Restaurant News & Reviews

You can finally get Ethiopian food in Miami again

Combination injera platter with wats.
Combination injera platter with wats.

Awash Ethiopian Restaurant is a sincere no-frills restaurant and the only eatery in Miami with the distinctive cuisine of the East African country abutting the Horn of Africa. Seafaring traders from India rounded the horn in ships bearing exotic spices that flavor the curry-like wats (stews) served on round metal trays set with plates of spongy sourdough flatbreads called injera, made from flour ground from the tiny native grain teff. Sit at chairs around woven basket tables with lids called mesob. A coffee ceremony space is in back. Keep in mind you will be eating with your fingers, although cutlery is provided if you insist.

Start With These Dishes

Sambusa
Lentil-stuffed sambusa with hot sauce. Linda Bladholm

Get samosa-like sambusa, deep-fried pastry triangles stuffed with an earthy mixture of lentils, green peppers and onion in a thin brick-red sauce made from berbere, a ground chile and spice blend. There’s also tomato firfir, a mix of torn bits of injera bread, diced tomato, green peppers, onion and garlic moistened with oil. Kitfo is Ethiopian tartare made from minced extra lean raw beef marinated in niter kibbeh (clarified butter) infused with ginger, garlic and mitmita, a blend of ground chiles, cardamom, cloves, cumin and cinnamon served with crumbled ayeb (homemade crumbled cottage cheese). Plop some of the raw meat into a bit of injera with some of the mild cheese and wash it down with a St. George, beer brewed in Ethiopia. Or try the dabo, thick strips of bread baked with black sesame seeds and hot sauce dip.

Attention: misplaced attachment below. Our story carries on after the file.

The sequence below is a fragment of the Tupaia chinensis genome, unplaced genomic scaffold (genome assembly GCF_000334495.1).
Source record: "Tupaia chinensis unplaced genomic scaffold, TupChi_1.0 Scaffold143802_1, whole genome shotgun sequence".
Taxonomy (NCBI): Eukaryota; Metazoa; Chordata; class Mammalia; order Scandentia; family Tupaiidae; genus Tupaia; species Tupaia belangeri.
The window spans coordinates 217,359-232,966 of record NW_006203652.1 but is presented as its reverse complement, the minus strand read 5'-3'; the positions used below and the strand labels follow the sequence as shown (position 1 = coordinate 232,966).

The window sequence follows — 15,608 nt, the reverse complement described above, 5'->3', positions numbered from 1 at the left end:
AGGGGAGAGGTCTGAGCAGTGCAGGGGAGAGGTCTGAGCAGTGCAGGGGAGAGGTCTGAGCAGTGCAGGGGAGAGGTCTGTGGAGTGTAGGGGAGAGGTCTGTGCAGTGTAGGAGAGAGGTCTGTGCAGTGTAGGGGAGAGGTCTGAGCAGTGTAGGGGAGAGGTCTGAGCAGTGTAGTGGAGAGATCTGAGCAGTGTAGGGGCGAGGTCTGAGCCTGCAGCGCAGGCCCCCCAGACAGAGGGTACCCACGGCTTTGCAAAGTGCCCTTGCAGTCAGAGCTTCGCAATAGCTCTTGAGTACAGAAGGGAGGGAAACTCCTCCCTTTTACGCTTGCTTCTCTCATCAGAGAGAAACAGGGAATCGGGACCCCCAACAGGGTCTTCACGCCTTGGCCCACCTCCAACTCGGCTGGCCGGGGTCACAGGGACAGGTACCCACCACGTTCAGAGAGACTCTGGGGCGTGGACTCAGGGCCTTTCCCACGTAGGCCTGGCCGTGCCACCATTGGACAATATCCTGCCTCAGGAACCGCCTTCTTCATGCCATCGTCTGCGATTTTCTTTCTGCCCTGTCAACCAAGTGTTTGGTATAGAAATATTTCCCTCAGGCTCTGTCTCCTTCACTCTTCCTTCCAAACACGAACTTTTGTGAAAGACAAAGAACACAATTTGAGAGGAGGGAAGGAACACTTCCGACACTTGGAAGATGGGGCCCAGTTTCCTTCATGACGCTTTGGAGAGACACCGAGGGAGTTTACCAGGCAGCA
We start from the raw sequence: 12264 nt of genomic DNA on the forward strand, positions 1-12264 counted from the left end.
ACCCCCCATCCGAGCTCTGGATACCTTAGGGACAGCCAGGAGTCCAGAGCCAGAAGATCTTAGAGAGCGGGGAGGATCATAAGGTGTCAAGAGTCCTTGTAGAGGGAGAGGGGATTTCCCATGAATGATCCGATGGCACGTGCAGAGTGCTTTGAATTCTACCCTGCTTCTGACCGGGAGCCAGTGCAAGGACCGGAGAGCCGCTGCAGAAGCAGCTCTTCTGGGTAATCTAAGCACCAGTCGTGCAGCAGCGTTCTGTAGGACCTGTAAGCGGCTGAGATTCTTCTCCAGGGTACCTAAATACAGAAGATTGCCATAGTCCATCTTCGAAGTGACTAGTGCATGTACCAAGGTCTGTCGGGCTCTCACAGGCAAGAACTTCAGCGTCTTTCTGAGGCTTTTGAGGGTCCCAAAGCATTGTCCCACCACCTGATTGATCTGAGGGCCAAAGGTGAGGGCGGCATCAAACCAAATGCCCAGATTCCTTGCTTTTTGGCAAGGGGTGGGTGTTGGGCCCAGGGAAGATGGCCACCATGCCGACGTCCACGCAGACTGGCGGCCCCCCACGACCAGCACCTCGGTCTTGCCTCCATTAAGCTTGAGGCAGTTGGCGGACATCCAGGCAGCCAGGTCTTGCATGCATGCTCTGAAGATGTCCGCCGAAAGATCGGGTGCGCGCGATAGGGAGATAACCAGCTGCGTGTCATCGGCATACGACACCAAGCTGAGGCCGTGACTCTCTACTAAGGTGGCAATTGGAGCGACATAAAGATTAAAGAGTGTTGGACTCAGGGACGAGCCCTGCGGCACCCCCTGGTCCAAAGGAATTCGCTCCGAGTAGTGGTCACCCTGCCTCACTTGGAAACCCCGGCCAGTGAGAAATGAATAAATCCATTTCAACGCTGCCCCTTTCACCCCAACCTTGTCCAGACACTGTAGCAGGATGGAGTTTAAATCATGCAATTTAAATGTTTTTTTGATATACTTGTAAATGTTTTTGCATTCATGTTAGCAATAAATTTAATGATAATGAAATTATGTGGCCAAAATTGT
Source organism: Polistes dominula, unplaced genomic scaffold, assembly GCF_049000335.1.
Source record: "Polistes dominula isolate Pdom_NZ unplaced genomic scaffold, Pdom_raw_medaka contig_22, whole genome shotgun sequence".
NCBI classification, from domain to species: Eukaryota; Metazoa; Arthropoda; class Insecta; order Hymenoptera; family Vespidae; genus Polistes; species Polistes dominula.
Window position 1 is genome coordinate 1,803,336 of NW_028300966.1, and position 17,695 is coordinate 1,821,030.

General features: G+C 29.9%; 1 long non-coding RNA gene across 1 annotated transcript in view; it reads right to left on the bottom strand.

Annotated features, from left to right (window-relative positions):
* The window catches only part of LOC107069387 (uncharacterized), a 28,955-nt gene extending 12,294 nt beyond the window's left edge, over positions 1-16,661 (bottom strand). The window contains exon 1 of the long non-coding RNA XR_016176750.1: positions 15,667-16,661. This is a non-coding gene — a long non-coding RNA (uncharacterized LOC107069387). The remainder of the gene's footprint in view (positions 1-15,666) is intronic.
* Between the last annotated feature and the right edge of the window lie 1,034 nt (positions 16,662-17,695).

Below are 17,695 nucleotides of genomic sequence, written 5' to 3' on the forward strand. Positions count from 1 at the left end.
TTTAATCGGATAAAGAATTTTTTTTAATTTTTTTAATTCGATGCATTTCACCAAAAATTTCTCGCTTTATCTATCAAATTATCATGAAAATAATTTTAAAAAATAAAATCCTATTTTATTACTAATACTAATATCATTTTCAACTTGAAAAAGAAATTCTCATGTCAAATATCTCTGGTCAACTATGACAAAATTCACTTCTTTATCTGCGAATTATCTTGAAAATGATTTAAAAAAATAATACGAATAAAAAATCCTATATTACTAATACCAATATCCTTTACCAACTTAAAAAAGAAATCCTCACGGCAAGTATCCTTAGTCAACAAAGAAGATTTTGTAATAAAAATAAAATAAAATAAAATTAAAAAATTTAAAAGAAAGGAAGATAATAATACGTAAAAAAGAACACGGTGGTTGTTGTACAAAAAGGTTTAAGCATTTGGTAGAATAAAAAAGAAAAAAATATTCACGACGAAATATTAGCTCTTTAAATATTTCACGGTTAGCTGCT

Share These Dishes

Platter
Combination injera platter with wats. Linda Bladholm

This is the ultimate communal dining experience, with everyone dipping their fingers into the heaps of spicy stews on injera that resemble an artist’s pallet with rolled up injera as edible napkins. Eat by ripping pieces of injera and using them to scoop up the spicy stews. Try the combination, with doro wat (stewed chicken and whole hard cooked egg in spicy tomato sauce laced with ground allspice, fenugreek, nutmeg and hot red peppers), gomen (collard green strips) cooked with onion and garlic, shiro (split yellow peas with red pepper), tikel gomen (cabbage and carrot with ginger, onion and garlic), misir (stewed red lentils), braised beef and key sar (beet salad). Tibs is a richly flavored cross between a stir-fry and stew made with beef or lamb scented with fenugreek and berbere. Kikil is lamb chunks sautéed with turmeric and spiced butter for a fragrant blend of meat and scorched earth spiciness. Bozena shirot mixes split peas with cubes of beef slow stewed with onions, garlic and red peppers. On weekend afternoons, partake in a coffee ceremony with roasted and ground beans boiled in a black clay jebena (pot). When the grounds settle, the brew is poured into small ceramic cups and served with a basket of popcorn.

Save Room For Dessert

coffee
Coffee ceremony is demonstrated by Eka Wassel. Linda Bladholm

There’s baklwa (walnut and honey syrup baklava) and chocolate cake.

What Makes It Special

Husband and wife owners Fouad and Eka Wassel make all guests feel at home and are realizing their dream of bringing the food of their homeland to Miami. Eka, who learned to cook from her mother and a neighbor who had “gifted hands,” runs the kitchen with another Ethiopian woman making the fermented injera. The restaurant is named for the Awash River, which runs through the Rift Valley in Ethiopia and is considered the birthplace of early humans.

If you go

Place: Awash Ethiopian Restaurant

Address: 19934 NW Second Ave., Miami Gardens

Contact: 305-770-5100, awashmiami.com

Hours: Tuesday-Thursday 11 a.m.-10 p.m., Friday and Saturday 11 a.m.-midnight, Sunday 11 a.m.-9 p.m. Coffee ceremony is performed Friday, Saturday and Sunday at 4 p.m.

Prices: Appetizers $4-$8, entrees $8.99-$14.99, platter for two $19.99, desserts $2.99

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